Attorneys and officials with Johns Hopkins All Children’s Hospital face another legal challenge in the immediate aftermath of the “Take Care of Maya” trial – a criminal sexual assault complaint.
A Sarasota County jury found the local institution liable for $261 million in compensatory and punitive damages Nov. 9. A St. Petersburg Police Department spokesperson confirmed Thursday that Maya Kowalski and her attorney, Greg Anderson, visited headquarters Nov. 10 and filed a “call for assistance” complaint.
“It is an open case, and there are no public records to share at this time,” wrote police spokeswoman Yolanda Fernandez in a prepared statement.
Anderson foreshadowed the new filing in September, two weeks into the high-profile, eight-week trial. The family’s lead counsel told the courtroom outside the jury’s presence that a man Maya assumed was a doctor entered her room and said, “May I take a peek?”
Anderson said the unidentified man wearing a white lab coat then pulled down the 10-year-old girl’s pajamas and panties and stared at her “long enough for her to be not only startled but start to cry.” He claimed that the perceived doctor walked to the door and said “thanks,” and Maya never saw him again.
At the time, Anderson said he waited to corroborate the story instead of adding it to seven other counts of misconduct. He said Maya told a young friend about the alleged incident two years later, and that person was now willing to testify.
Judge Hunter Carroll ultimately denied Anderson’s motion to amend his client’s complaint against the hospital. All Children’s attorney Ethen Shapiro said hospital officials took immediate action after hearing the allegations.
“These allegations originally arose during the trial and were not admitted into the case,” Shapiro said in a prepared statement. “As soon as the hospital became aware of the allegations, and in accordance with their policies, they immediately initiated an internal investigation and contacted law enforcement last month. Federal privacy laws restrict Johns Hopkins All Children’s Hospital from sharing more, but the hospital takes allegations of this nature very seriously and always puts the safety of their patients above all else.”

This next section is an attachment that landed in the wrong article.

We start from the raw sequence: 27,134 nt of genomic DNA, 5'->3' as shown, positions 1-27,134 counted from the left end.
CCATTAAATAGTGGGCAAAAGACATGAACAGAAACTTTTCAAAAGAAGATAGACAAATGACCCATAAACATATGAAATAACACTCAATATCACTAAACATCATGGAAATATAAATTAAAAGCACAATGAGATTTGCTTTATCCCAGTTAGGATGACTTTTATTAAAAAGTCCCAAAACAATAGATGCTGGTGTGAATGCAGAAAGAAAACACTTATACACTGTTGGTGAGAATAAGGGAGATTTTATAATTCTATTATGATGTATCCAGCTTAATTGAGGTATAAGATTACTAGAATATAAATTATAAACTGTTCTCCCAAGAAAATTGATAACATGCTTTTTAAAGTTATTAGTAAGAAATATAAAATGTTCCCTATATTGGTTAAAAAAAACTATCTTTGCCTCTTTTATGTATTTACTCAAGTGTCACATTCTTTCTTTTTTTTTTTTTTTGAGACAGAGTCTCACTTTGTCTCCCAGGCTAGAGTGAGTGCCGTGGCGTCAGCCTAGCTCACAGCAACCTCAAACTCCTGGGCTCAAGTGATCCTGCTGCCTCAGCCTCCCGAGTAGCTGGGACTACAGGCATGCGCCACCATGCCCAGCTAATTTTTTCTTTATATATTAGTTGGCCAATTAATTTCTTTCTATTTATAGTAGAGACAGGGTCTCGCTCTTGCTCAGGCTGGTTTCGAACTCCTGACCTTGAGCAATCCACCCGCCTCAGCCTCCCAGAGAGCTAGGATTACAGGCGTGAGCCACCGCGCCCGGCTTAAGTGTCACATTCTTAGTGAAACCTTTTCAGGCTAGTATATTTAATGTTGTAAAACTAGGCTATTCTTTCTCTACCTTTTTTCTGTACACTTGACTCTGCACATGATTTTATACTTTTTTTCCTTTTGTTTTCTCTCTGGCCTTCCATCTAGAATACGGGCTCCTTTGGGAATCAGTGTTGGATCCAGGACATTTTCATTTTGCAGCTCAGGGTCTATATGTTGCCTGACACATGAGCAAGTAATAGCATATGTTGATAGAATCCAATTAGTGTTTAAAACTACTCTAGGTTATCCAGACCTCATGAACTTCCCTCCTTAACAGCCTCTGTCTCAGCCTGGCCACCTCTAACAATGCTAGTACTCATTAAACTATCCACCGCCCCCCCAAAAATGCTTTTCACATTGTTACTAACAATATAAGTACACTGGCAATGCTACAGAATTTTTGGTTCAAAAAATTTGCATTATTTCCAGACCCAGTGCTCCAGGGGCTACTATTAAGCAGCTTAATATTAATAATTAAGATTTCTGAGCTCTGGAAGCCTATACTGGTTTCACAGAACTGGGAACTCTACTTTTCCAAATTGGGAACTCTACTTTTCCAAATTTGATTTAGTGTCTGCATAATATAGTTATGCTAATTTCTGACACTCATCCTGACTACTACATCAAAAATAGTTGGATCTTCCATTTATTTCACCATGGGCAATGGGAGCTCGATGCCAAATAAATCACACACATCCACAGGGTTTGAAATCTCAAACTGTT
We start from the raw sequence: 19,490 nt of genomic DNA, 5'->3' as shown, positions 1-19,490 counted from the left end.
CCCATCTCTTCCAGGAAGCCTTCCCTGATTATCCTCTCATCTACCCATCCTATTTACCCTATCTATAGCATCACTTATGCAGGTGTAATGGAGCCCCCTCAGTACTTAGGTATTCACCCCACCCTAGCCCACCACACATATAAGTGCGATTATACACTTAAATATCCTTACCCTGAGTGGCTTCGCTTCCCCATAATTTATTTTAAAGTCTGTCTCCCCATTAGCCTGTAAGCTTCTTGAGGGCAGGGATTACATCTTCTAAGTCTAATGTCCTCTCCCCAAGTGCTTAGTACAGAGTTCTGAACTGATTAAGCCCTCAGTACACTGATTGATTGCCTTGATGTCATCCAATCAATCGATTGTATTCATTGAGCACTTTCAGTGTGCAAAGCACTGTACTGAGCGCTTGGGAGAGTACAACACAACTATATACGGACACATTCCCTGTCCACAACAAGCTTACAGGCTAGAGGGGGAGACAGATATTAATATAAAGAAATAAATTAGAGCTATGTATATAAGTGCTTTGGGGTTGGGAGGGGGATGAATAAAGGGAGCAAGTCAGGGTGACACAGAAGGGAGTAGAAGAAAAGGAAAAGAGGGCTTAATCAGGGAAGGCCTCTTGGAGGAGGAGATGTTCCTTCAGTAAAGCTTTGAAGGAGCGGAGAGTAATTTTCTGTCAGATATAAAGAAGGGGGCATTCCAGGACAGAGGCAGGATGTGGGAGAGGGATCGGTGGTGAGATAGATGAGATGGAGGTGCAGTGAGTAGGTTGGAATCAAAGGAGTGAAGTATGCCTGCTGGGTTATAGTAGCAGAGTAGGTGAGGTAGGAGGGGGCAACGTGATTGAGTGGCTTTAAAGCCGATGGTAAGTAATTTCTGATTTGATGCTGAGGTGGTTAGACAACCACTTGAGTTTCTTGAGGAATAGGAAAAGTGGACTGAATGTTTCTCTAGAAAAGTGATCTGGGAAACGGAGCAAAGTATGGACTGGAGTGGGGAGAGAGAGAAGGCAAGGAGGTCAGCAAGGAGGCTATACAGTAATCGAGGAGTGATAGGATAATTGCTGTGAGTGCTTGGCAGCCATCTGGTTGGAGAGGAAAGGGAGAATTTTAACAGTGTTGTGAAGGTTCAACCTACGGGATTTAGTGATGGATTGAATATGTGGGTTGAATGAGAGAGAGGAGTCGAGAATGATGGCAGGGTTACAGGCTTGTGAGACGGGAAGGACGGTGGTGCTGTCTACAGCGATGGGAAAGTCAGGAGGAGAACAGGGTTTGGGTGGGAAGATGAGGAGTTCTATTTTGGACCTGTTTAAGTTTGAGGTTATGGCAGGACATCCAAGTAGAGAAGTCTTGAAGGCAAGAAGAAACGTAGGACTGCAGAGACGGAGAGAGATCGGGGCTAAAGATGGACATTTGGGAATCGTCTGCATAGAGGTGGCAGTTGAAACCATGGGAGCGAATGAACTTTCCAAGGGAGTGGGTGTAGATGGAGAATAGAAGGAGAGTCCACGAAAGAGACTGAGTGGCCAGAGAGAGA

Netflix’s Take Care of Maya chronicled the girl’s saga. Maya was diagnosed with complex regional pain syndrome at 9 and began taking controversial ketamine treatments.
In October 2016, Jack and Beata Kowalski drove their daughter from Venice to All Children’s as she experienced severe stomach pains. Hospital staff suspected Maya suffered from child abuse and fulfilled their legal obligation to report their concerns.
The Department of Children and Families and other agencies shared the hospital’s suspicions. A judge ordered All Children’s to shelter the girl amid investigations into her mother’s behavior.
After three months away from her daughter, Beata Kowalski hanged herself in the family’s garage.
Jurors deliberated for three days before they found the hospital liable on all counts, including false imprisonment, battery and inflicting emotional distress on both child and mother. The jury awarded the Kowalskis $211 million in compensatory damages and $50 million in punitive damages.
All Children’s lead attorney Howard Hunter said he would file an immediate appeal “based on clear and prejudicial errors throughout this trial and deliberate conduct by plaintiff’s counsel that misled the jury” in a prepared statement.
“The evidence clearly showed that Johns Hopkins All Children’s Hospital followed Florida’s mandatory reporting law in reporting suspected child abuse and, when those suspicions were confirmed by a district court, fully complied with (DCF) and court orders,” Hunter continued. “We are determined to defend the vitally important obligation of mandatory reporters to … protect the smallest and most vulnerable among us.”
For comparison, a Pennsylvania jury awarded the family of a boy born with severe brain damage $183 million in May after they found the hospital negligent. That was the largest judgment for a single plaintiff in state history.
The $261 million All Children’s owes the Kowalskis is nearly half the $592 million in revenue it reported in 2021, the most recent tax return available. Appellate court proceedings could delay any payment for up to a year.
Chief Financial Officer Sherron Rogers testified that nearly two-thirds of All Children’s pediatric patients pay through Medicaid, which only covers about 70 cents on the dollar. Shapiro asked Rogers if the money spent paying punitive damages would negatively impact “children struggling to breathe” and “children with cancer” at the hospital.
“That is true,” Rogers said. “Yes.”
The hospital could soon face another civil suit. Anderson told CourtTV that in addition to the criminal sexual assault complaint, he could pursue negligence charges against All Children’s for failing to provide adequate security and supervision.
“It’s well documented that 10-year-old children are going to suppress their feelings about such things … we still have a lot to discover and figure out,” Anderson said. “I think just having the fact that somebody was able to get into a children’s hospital … if it was, in fact, someone who was not a doctor or otherwise employed there.”